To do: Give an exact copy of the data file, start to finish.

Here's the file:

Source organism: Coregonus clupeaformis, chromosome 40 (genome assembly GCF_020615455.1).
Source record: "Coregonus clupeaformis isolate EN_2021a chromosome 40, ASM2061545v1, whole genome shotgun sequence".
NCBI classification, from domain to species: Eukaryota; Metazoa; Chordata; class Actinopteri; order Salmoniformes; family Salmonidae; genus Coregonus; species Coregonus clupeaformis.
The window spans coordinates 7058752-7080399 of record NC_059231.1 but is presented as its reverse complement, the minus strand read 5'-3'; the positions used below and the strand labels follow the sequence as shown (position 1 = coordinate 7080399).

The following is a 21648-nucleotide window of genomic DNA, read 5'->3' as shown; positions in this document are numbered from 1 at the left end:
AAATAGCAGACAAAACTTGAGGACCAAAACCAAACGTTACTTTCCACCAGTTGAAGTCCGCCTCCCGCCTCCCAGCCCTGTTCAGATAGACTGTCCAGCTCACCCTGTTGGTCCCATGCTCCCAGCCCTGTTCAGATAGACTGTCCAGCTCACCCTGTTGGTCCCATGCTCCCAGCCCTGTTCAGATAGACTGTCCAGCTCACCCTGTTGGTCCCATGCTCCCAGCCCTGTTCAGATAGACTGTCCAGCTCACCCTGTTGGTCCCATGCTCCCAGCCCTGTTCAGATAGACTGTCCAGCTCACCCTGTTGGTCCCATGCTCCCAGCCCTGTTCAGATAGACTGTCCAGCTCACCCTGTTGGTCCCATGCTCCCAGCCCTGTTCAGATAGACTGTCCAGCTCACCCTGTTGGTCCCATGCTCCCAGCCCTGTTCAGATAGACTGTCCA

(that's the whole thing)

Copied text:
Source organism: Coregonus clupeaformis, chromosome 40 (genome assembly GCF_020615455.1).
Source record: "Coregonus clupeaformis isolate EN_2021a chromosome 40, ASM2061545v1, whole genome shotgun sequence".
NCBI classification, from domain to species: Eukaryota; Metazoa; Chordata; class Actinopteri; order Salmoniformes; family Salmonidae; genus Coregonus; species Coregonus clupeaformis.
The window spans coordinates 7058752-7080399 of record NC_059231.1 but is presented as its reverse complement, the minus strand read 5'-3'; the positions used below and the strand labels follow the sequence as shown (position 1 = coordinate 7080399).

The following is a 21648-nucleotide window of genomic DNA, read 5'->3' as shown; positions in this document are numbered from 1 at the left end:
AAATAGCAGACAAAACTTGAGGACCAAAACCAAACGTTACTTTCCACCAGTTGAAGTCCGCCTCCCGCCTCCCAGCCCTGTTCAGATAGACTGTCCAGCTCACCCTGTTGGTCCCATGCTCCCAGCCCTGTTCAGATAGACTGTCCAGCTCACCCTGTTGGTCCCATGCTCCCAGCCCTGTTCAGATAGACTGTCCAGCTCACCCTGTTGGTCCCATGCTCCCAGCCCTGTTCAGATAGACTGTCCAGCTCACCCTGTTGGTCCCATGCTCCCAGCCCTGTTCAGATAGACTGTCCAGCTCACCCTGTTGGTCCCATGCTCCCAGCCCTGTTCAGATAGACTGTCCAGCTCACCCTGTTGGTCCCATGCTCCCAGCCCTGTTCAGATAGACTGTCCAGCTCACCCTGTTGGTCCCATGCTCCCAGCCCTGTTCAGATAGACTGTCCA